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Mackenzie Crook: 'I have this awful idea I was horrid on set, but no one said'

Worzel Gummidge is getting a reboot, with Mackenzie Crook now playing the turnip-headed scarecrow. Georgia Humphreys reports

Mackenzie Crook as living scarecrow Worzel Gummidge
Mackenzie Crook as living scarecrow Worzel Gummidge

By Georgia Humphreys

Mackenzie Crook's transformation into Worzel Gummidge took three hours each day. But the Kent-born actor - known for The Office, Pirates of the Caribbean and The Detectorists - found the time spent in make-up "as good as a warm up. It's meditation time".

The 48-year-old has written and directed the two one-hour films about the walking, talking scarecrow - who originally appeared in a series of books by Barbara Euphan Todd - for BBC One, as well as taking on the titular character. Getting Worzel's look right was a long process, as he knew it was "crucial" to the piece.

"I was worried; get it slightly wrong and he looks creepy. But at the same time, he's a scarecrow - he's meant to be scary. To crows.

"He's got to be likeable. We went through various different tests and the first time I tried it all on, I found his voice straight away."

Many viewers will remember kind-hearted Worzel Gummidge being on our screens before; it ran for four series on ITV from 1979, with Jon Pertwee in the lead role.

And the new adaptation is ideal family entertainment this festive season, with jokes for adults and children alike.

"Such a relief to hear people laughing," says a reserved Crook. He has created scenes which really tug on the heartstrings, too.

In the first episode, two young strangers, Susan and John, arrive in the village of Scatterbrook.

It's not long before the siblings encounter Worzel Gummidge, the Scarecrow of Ten Acre Field - and they realise he comes to life. The second film is perhaps even more exciting, with Michael Palin starring as The Green Man, the creator of scarecrows and keeper of scarecrow lore. Interestingly, there is an important conservation message weaved throughout both stories.

Crook is hopeful things can change when it comes to awareness around protecting the environment.

"Kids are so on board with this message. I brought my daughter (Scout, aged 12) into the edit and we walked past Starbucks on the way in and I said, 'Do you want to get a drink?' And she said, 'We can't, I haven't got my (reusable) cup'. It wouldn't even cross her mind to use a takeaway cup."

There's a notable reference to the ban on fox hunting with dogs, too; Worzel brings it up as an example of how life in the countryside can change, when talking to The Green Man.

"Traditions are all very well but as soon as they become harmful, you have to say, 'All right, let's get rid of that tradition'," suggests Crook. "So, I wasn't trying to make any sort of political point with that. But ways can change, I suppose."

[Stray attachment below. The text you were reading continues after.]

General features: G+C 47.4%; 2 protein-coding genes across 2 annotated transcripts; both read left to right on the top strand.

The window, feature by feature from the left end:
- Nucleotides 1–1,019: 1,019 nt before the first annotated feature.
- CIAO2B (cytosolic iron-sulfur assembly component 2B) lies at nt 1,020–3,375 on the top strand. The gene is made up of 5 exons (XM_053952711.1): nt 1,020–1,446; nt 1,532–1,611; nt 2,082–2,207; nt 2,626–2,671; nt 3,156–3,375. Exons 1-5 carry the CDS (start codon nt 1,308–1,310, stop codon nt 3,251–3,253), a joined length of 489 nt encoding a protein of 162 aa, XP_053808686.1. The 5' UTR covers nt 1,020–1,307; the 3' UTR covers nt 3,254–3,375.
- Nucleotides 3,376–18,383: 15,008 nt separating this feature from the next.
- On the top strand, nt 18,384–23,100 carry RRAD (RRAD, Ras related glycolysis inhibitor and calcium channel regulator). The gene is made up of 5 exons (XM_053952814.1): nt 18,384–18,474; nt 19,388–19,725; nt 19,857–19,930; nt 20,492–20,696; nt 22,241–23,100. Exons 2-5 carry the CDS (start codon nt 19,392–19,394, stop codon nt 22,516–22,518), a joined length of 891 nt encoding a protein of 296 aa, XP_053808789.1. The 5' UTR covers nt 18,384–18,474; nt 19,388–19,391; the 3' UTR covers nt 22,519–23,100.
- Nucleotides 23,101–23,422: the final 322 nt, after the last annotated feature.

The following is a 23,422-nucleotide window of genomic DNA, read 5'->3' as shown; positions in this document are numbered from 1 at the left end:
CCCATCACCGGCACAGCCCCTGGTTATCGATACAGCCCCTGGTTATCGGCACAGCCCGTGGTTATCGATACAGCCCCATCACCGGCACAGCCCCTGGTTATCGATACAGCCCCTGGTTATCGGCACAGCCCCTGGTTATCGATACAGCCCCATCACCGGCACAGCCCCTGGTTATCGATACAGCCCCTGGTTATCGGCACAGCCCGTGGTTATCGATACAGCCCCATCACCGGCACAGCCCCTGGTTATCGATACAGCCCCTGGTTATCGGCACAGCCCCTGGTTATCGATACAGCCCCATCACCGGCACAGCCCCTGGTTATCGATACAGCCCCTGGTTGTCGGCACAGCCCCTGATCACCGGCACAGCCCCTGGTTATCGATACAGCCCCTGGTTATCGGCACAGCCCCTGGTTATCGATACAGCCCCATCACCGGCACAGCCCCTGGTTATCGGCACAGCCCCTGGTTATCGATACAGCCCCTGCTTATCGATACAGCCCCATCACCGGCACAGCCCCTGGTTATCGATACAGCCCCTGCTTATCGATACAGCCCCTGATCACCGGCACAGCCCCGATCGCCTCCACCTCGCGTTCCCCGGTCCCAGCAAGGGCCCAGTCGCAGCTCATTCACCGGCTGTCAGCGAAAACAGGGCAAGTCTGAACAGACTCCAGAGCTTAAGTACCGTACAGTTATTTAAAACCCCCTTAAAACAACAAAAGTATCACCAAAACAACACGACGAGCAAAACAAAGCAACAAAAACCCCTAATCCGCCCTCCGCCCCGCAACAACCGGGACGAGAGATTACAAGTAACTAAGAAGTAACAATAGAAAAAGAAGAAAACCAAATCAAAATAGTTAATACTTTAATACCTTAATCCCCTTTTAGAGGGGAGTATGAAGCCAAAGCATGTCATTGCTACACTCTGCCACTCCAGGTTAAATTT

His love of nature definitely helped inspire the show. A few years back, the father-of-two (he and wife Lindsay also have son Jude, 16, together) purchased his own plot of woodland in Essex.

"I go metal detecting, which is countryside meditation really. I'm outdoors all the time, in my garden. I don't watch much TV."

He does plan for the family to tune into Worzel Gummidge, though.

"I think we'll save that for Boxing Day. I want people to watch it with other people and without earphones in. That's the idea."

On the topic of life outside work, down-to-earth Crook says this was an easy role to switch off from after filming.

"It's funny, I can sort of snap into him; my whole writing process is being up on my feet and speaking the words and improvising and then writing them down.

"He's a big cartoon character, so it's not like I'm taking my work home with me."

But he confides the process - directing while in the prosthetics - was "gruelling".

"I've got this memory of me just not wanting to talk to anyone; it was hard work. And I've got this horrible feeling that I was grumpy on set. But nobody else has said this.

"Throughout the shoot, I had four/five days where I didn't have to get into the makeup, I could just direct, and that was quite a relief to do that."

He's hopeful the channel commissions him to make more Worzel Gummidge in the future, as he has plenty of ideas for standalone stories up his sleeve.

"There are lots of other characters in the books that I'd like to bring out," he reveals.

"Saucy Nancy was played by Barbara Windsor in the last adaptation and she's a ship's figurehead, so I've got a whole story about taking her back to the sea.

"There's lots of madcap, fun adventures to be had. Ideally, I'd like to be doing this for the next two or three years."

Worzel Gummidge, BBC One, Boxing Day (6.20pm) and Friday, December 27 (7pm)

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